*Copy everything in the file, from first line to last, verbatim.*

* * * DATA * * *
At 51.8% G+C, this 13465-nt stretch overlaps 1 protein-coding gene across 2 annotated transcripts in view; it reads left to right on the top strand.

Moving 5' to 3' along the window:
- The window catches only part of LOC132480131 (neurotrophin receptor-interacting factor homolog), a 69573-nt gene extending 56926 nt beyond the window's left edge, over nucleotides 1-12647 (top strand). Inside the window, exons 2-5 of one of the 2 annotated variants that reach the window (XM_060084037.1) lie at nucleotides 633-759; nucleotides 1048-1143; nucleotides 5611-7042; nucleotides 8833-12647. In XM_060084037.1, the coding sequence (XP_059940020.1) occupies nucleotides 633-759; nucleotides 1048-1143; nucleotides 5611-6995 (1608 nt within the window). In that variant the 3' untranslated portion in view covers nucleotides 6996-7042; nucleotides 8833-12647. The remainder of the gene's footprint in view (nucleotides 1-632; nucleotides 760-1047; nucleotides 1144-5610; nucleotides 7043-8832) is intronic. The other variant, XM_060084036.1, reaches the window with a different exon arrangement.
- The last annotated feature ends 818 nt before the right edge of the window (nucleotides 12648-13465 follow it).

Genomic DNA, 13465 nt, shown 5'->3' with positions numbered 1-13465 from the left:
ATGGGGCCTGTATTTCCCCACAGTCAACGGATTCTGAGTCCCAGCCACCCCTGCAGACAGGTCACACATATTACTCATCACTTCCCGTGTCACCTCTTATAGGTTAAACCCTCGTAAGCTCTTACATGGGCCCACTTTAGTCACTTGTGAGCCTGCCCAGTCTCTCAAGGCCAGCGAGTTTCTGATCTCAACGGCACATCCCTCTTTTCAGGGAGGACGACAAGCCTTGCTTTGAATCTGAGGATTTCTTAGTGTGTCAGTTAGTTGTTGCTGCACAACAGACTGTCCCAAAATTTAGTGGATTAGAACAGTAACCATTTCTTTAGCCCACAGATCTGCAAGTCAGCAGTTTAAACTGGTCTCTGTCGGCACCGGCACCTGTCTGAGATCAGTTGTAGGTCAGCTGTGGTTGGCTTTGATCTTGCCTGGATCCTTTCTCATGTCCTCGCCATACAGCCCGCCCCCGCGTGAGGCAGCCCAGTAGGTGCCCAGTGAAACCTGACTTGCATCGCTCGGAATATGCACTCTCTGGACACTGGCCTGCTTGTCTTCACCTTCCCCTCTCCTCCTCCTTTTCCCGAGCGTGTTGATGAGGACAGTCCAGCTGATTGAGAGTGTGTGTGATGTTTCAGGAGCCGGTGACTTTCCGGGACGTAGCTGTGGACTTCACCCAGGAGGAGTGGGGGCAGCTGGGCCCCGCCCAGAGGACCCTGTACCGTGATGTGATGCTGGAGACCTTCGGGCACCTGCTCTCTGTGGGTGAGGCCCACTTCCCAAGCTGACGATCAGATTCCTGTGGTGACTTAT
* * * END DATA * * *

At 51.8% G+C, this 13465-nt stretch overlaps 1 protein-coding gene across 2 annotated transcripts in view; it reads left to right on the top strand.

Moving 5' to 3' along the window:
- The window catches only part of LOC132480131 (neurotrophin receptor-interacting factor homolog), a 69573-nt gene extending 56926 nt beyond the window's left edge, over nucleotides 1-12647 (top strand). Inside the window, exons 2-5 of one of the 2 annotated variants that reach the window (XM_060084037.1) lie at nucleotides 633-759; nucleotides 1048-1143; nucleotides 5611-7042; nucleotides 8833-12647. In XM_060084037.1, the coding sequence (XP_059940020.1) occupies nucleotides 633-759; nucleotides 1048-1143; nucleotides 5611-6995 (1608 nt within the window). In that variant the 3' untranslated portion in view covers nucleotides 6996-7042; nucleotides 8833-12647. The remainder of the gene's footprint in view (nucleotides 1-632; nucleotides 760-1047; nucleotides 1144-5610; nucleotides 7043-8832) is intronic. The other variant, XM_060084036.1, reaches the window with a different exon arrangement.
- The last annotated feature ends 818 nt before the right edge of the window (nucleotides 12648-13465 follow it).

Genomic DNA, 13465 nt, shown 5'->3' with positions numbered 1-13465 from the left:
ATGGGGCCTGTATTTCCCCACAGTCAACGGATTCTGAGTCCCAGCCACCCCTGCAGACAGGTCACACATATTACTCATCACTTCCCGTGTCACCTCTTATAGGTTAAACCCTCGTAAGCTCTTACATGGGCCCACTTTAGTCACTTGTGAGCCTGCCCAGTCTCTCAAGGCCAGCGAGTTTCTGATCTCAACGGCACATCCCTCTTTTCAGGGAGGACGACAAGCCTTGCTTTGAATCTGAGGATTTCTTAGTGTGTCAGTTAGTTGTTGCTGCACAACAGACTGTCCCAAAATTTAGTGGATTAGAACAGTAACCATTTCTTTAGCCCACAGATCTGCAAGTCAGCAGTTTAAACTGGTCTCTGTCGGCACCGGCACCTGTCTGAGATCAGTTGTAGGTCAGCTGTGGTTGGCTTTGATCTTGCCTGGATCCTTTCTCATGTCCTCGCCATACAGCCCGCCCCCGCGTGAGGCAGCCCAGTAGGTGCCCAGTGAAACCTGACTTGCATCGCTCGGAATATGCACTCTCTGGACACTGGCCTGCTTGTCTTCACCTTCCCCTCTCCTCCTCCTTTTCCCGAGCGTGTTGATGAGGACAGTCCAGCTGATTGAGAGTGTGTGTGATGTTTCAGGAGCCGGTGACTTTCCGGGACGTAGCTGTGGACTTCACCCAGGAGGAGTGGGGGCAGCTGGGCCCCGCCCAGAGGACCCTGTACCGTGATGTGATGCTGGAGACCTTCGGGCACCTGCTCTCTGTGGGTGAGGCCCACTTCCCAAGCTGACGATCAGATTCCTGTGGTGACTTAT